Do I need a Consultant..if so, how do I use them effectively?
I wrote a blog post awhile back on how to choose a consultant. You can read that here: https://bit.ly/3DJJxK9 . But that article does not address the precursor question of whether you need a consultant or the post selection question of how to use them effectively.
There are a couple of things to consider when thinking about managing a project internally vs externally. First, is the experience level and availability of the internal resource. While that person is going to be more familiar with the culture, politics, process etc. of your company, the downside is they already have a full-time job, and they can be biased by internal culture, and politics. Whether the internal resource has the right experience to do the project should also be considered. Someone who has managed projects to bring a new product through clinical trials may have some of the skills and experience to manage a construction project, but they will certainly lack some skills as well. An outside consultant can be chosen for a particular expertise (e.g. construction) and interviewed to ensure that they have the requisite experience.
A consultant experienced in the projects they manage can more than pay for the financial cost of hiring and in headache reduction. Since you are paying them to manage the project, that will be their focus. They should not get sidetracked by another task or get bogged down in unnecessary detail. They will know when a problem needs a little attention, or a lot of attention based on experience. For example, suppose the contractor comes to the project manager and says that the resinous flooring lead time is 2 weeks longer than expected. An inexperienced project manager might think “no big deal, we’ll just put more people on the installation” and thus not react to that news, while a PM with experience may know that resinous flooring is a process not dictated by manpower, but by cure times, so adding people is not the correct solution. He will look at other areas of the project where time can be gained and then rearrange the schedule. Another danger in using an internal resource who is not experienced in the type of work they are assigned is that people tend to drift toward their comfort zones. An internal PM might get overly involved in color selection because they have an art background or are just more comfortable with interior design tasks.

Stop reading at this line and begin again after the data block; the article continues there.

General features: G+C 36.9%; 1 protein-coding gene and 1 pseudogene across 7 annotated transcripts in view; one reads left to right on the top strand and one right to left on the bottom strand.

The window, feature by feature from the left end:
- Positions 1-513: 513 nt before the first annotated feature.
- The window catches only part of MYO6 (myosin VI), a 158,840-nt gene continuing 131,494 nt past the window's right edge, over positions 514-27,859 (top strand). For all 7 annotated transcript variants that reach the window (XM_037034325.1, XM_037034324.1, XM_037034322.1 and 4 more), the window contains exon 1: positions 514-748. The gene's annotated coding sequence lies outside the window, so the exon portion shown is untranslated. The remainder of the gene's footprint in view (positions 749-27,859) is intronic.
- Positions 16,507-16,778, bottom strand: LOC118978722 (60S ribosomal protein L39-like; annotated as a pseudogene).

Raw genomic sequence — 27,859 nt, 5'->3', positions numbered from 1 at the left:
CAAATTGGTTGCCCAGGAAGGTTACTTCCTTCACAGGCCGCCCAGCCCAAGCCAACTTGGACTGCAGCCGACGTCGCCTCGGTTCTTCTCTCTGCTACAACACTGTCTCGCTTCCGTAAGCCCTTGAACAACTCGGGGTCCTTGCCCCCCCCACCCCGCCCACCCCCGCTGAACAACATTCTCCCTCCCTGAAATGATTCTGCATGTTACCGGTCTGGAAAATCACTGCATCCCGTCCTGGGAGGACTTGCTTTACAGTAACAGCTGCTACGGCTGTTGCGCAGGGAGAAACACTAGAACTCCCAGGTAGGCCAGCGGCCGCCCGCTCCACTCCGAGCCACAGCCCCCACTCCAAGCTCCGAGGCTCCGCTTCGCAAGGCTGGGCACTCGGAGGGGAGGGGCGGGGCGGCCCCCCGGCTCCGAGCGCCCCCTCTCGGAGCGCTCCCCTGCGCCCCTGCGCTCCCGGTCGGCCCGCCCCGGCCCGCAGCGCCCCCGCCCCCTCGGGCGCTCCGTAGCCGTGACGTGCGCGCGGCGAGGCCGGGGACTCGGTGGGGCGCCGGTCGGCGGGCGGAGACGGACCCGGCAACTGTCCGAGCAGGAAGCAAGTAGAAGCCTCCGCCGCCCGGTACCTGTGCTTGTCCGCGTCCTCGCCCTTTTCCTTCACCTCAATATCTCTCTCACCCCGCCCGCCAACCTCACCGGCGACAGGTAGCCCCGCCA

Another factor that should not be overlooked when looking at project management is the influence of the organization on the PM. An experienced outside consultant will know what questions to ask of the organization to get to the desired endpoint. They will be well versed in dealing with internal politics of their clients and can help avoid the pitfalls that can bring. An internal project manager has their own constituencies to satisfy and may compromise project quality or cost based on the wishes of that constituency rather than the overall good of the project. For example, the maintenance supervisor assigned to manage a project may be too quick to purchase equipment based on ease of maintenance rather than lead time, operating costs, or ease of installation. The external PM’s goal will be the overall good of the project, and not any one user.
Many, if not most companies use consultants at some point. Some use consultants efficiently, but all too many companies are wasting their money. What I am about to tell you will probably not be popular with many consultants and they may disagree vehemently because I am going to tell you how to use a consultant efficiently from the client’s point of view which is where I have spent much of my career. If you follow my advice, you will spend less money on consultants while getting more and hence some consultants will make less money.
Many people who hire consultants recognize that they need help, but sometimes do not know what that help looks like. So, the first step is to figure out what EXACTLY it is that your own organization lacks. Do you lack knowledge, or a specific skill set, or just resources? Consultants can provide all these things, but where the efficiency comes in is in hiring the right consultant to fill the hole in your organization.
Once you have a consultant in house, it is not a good idea to just turn them loose to work independently unless you are hiring them just to have more hands doing the work and do not need to learn anything from them. The goal for most consulting jobs should be to put them to work doing things that no-one else in your organization can do and then LEARN from the experience so that the next time, you can do those things for yourself. Leverage the experience, education, and expertise of that consultant so that the hours you purchase pay for themselves over and over from the education your organization gains.
Beware of scope creep. Define the scope upfront, ensure the consultant you hire is qualified to do that work and ensure that they do what you hired them for, no more, no less. Of course over the duration of the project, you may want the consultant to do more than you originally hired them for and that is OK. As long as the decision is made consciously, and the new scope is well defined and considered in your budget.
Finally, pay for the work required, not for the consultant’s potential. Pay market rates for what the consultant does, and not for the consultant’s resume’. As an example, I have done considerable project management in my over 30 years of work, so if you need a Project Manager to keep track of scope, schedule and budget, I can do that. But you should not have to pay for the additional experience I have in Engineering, Construction, Manufacturing, Supply Chain, or Laboratories as well. You are paying for a PM and the consultant should be charging PM rates, not Subject Matter Expert (SME) rates. It may be prudent to pay for an SME AND a PM, but make sure you are paying market rates for each.